Hill and Wang; January 2006
Night is Elie Wiesel's masterpiece, a candid, horrific, and deeply poignant autobiographical account of his survival as a teenager in the Nazi death camps. This new translation by Marion Wiesel, Elie's wife and frequent translator, presents this seminal memoir in the language and spirit truest to the author's original intent. And in a substantive new preface, Elie reflects on the enduring importance of Night and his lifelong, passionate dedication to ensuring that the world never forgets man's capacity for inhumanity to man. Night offers much more than a litany of the daily terrors, everyday perversions, and rampant sadism at Auschwitz and Buchenwald; it also eloquently addresses many of the philosophical as well as personal questions implicit in any serious consideration of what the Holocaust was, what it meant, and what its legacy is and will be.
Miss American Pie
Bloomsbury USA; June 2006
Set against the backdrop of the deep South in the 1970s, Miss American Pie is the unforgettable account of Margaret Sartor's life from age twelve to eighteen. A raw document crafted from diaries, notebooks, and letters, this deeply personal yet universally appealing story astonishes with its candor. Young Margaret moves with ease between the seemingly trivial concerns of hairstyles and boys to more profound questions of faith and meaning. By turns funny and poignant, heartbreaking and profound, she tackles all of the decade's issuesdesegregation, drugs, the sexual revolution, the rise of feminism, and the spread of charismatic evangelical Christianitywith humor, frankness, and unexpected insight. Miss American Pie reminds us what it feels like to grow up, offering a true and honest look at a teenager grappling with the timeless questions of sex, friendship, God, love, loss, and the meaning of family. The introduction and epilogue, written by Sartor from an older perspective, reflect on those turbulent and life-shaping years, revealing how the girl in the diary turned out after all, and demonstrating that childhoodboth its joys and traumasreverberate deeply in our adult lives.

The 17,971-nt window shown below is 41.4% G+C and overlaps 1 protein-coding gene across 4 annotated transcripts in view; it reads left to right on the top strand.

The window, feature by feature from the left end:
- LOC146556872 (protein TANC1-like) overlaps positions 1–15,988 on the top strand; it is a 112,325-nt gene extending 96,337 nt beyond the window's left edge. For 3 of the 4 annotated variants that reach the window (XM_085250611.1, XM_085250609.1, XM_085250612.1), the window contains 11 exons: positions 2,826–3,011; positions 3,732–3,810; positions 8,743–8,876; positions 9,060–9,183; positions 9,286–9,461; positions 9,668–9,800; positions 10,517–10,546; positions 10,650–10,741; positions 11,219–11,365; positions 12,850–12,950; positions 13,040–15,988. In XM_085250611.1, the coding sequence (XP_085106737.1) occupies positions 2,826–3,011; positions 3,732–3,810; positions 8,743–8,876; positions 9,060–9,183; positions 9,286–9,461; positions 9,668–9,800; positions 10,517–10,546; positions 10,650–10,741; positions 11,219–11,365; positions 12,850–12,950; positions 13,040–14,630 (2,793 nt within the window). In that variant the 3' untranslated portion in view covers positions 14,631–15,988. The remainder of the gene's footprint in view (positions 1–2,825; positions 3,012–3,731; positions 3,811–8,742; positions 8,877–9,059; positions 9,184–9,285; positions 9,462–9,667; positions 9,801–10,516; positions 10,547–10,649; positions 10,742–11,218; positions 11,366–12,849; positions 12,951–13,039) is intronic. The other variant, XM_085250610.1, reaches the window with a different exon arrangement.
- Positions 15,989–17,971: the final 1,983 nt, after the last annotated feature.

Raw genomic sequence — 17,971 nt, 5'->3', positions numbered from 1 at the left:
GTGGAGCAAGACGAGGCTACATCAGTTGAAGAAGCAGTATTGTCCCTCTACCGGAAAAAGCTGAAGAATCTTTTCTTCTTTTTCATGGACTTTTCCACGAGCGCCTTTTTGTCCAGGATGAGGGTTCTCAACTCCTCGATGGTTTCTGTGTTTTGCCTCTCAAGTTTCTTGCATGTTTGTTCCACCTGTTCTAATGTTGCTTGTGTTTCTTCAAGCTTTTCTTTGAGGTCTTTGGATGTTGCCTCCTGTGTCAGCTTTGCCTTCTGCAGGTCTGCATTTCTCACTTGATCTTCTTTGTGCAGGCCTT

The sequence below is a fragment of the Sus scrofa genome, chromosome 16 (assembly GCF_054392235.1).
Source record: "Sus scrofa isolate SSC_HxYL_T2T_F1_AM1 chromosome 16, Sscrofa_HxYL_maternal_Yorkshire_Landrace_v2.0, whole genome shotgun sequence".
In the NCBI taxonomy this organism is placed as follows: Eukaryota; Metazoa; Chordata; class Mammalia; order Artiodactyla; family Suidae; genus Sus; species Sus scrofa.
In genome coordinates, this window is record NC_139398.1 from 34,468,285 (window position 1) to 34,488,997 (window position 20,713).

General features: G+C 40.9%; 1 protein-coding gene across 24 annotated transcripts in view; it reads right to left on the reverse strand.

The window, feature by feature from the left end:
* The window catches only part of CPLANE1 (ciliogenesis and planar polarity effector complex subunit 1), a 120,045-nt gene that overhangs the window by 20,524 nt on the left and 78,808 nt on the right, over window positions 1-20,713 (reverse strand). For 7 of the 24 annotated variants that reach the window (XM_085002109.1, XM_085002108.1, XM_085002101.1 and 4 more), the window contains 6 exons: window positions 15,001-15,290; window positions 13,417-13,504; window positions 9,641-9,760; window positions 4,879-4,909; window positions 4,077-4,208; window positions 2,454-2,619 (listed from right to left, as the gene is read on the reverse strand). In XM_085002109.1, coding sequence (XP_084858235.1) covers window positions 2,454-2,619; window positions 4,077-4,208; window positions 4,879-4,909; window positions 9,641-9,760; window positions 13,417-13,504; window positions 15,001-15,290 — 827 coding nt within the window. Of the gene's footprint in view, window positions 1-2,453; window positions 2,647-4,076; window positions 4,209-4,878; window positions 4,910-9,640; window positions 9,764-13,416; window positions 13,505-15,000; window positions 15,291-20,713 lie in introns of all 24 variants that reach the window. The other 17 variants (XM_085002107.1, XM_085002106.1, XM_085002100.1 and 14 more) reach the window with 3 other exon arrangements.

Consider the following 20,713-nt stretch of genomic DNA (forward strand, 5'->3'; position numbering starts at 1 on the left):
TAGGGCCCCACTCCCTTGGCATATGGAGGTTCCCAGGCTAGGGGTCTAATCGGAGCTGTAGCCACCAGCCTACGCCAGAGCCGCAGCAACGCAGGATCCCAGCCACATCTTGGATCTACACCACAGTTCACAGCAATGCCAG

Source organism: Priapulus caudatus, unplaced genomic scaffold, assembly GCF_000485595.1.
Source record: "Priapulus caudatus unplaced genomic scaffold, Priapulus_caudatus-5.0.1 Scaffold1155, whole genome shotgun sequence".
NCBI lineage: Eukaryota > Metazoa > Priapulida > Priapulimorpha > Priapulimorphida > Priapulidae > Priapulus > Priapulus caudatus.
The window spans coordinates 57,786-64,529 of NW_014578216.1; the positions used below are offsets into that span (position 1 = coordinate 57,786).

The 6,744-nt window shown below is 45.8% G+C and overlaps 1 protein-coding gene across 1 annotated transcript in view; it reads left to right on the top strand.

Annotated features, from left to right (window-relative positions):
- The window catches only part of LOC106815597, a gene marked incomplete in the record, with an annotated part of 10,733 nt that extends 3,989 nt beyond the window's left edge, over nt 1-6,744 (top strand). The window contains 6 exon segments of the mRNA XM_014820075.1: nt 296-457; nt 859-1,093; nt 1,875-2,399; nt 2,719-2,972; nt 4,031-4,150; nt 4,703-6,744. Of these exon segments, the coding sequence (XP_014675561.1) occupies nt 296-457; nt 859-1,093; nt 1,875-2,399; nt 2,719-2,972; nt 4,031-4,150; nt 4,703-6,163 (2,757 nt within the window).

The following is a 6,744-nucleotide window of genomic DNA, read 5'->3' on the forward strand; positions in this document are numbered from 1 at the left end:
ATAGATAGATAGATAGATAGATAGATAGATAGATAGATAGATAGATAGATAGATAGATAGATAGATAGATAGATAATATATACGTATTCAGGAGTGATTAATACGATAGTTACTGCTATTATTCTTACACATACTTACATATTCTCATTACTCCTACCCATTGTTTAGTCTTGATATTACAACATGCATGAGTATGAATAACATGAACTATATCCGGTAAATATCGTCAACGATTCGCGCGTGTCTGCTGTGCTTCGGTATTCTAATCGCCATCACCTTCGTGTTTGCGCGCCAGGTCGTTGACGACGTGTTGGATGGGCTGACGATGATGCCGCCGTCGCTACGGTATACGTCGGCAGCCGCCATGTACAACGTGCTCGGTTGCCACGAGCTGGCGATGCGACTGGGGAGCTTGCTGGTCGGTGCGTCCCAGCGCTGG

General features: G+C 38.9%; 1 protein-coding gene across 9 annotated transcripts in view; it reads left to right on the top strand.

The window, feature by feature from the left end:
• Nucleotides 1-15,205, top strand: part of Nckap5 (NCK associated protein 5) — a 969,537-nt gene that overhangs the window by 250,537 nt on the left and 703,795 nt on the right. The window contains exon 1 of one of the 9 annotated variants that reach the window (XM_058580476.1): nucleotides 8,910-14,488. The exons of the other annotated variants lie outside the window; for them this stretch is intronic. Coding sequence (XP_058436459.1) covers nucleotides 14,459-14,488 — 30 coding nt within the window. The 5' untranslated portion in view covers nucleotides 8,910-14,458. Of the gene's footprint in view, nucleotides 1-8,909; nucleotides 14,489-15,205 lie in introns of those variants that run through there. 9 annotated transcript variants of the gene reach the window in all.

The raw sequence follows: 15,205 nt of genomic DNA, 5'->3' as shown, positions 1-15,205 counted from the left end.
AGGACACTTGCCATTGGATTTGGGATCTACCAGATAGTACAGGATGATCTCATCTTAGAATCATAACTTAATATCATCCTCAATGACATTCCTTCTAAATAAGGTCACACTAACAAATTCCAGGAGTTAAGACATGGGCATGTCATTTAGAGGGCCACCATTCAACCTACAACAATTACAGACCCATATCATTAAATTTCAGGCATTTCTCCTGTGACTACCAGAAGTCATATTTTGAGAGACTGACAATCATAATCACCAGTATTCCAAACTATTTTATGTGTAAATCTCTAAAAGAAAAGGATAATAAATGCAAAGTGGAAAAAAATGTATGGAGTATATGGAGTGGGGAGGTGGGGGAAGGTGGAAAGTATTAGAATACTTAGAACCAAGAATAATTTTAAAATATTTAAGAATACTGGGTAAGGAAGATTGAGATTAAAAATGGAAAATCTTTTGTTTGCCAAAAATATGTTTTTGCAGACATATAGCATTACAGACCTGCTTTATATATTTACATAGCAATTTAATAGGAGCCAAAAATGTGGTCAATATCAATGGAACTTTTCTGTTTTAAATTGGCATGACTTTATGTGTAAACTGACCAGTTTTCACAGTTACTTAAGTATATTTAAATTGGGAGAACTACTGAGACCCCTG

Dispatches from the Edge: A Memoir of War Disaster and Survival
HarperCollins Publishers; May 2006
Few people have witnessed more scenes of chaos and conflict around the world than Anderson Cooper, whose groundbreaking coverage on CNN has changed the way we watch the news. In this gripping, candid, and remarkably powerful memoir, he offers an unstinting, up-close view of the most harrowing crises of our time, and the profound impact they have had on his life. After growing up on Manhattan's Upper East Side, Cooper felt a magnetic pull toward the unknown, an attraction to the far corners of the earth. If he could keep moving, and keep exploring, he felt he could stay one step ahead of his past, including the fame surrounding his mother, Gloria Vanderbilt, and the tragic early deaths of his father and elder brother. As a reporter, the frenetic pace of filing dispatches from war-torn countries, and the danger that came with it, helped him avoid having to look too closely at the pain and loss that was right in front of him. Striking, heartfelt, and utterly engrossing, Dispatches from the Edge is an unforgettable memoir that takes us behind the scenes of the cataclysmic events of our age and allows us to see them through the eyes of one of America's most trusted, fearless, and pioneering reporters.
Compiled by SANYAT SATTAR
Copyright (R) thedailystar.net 2006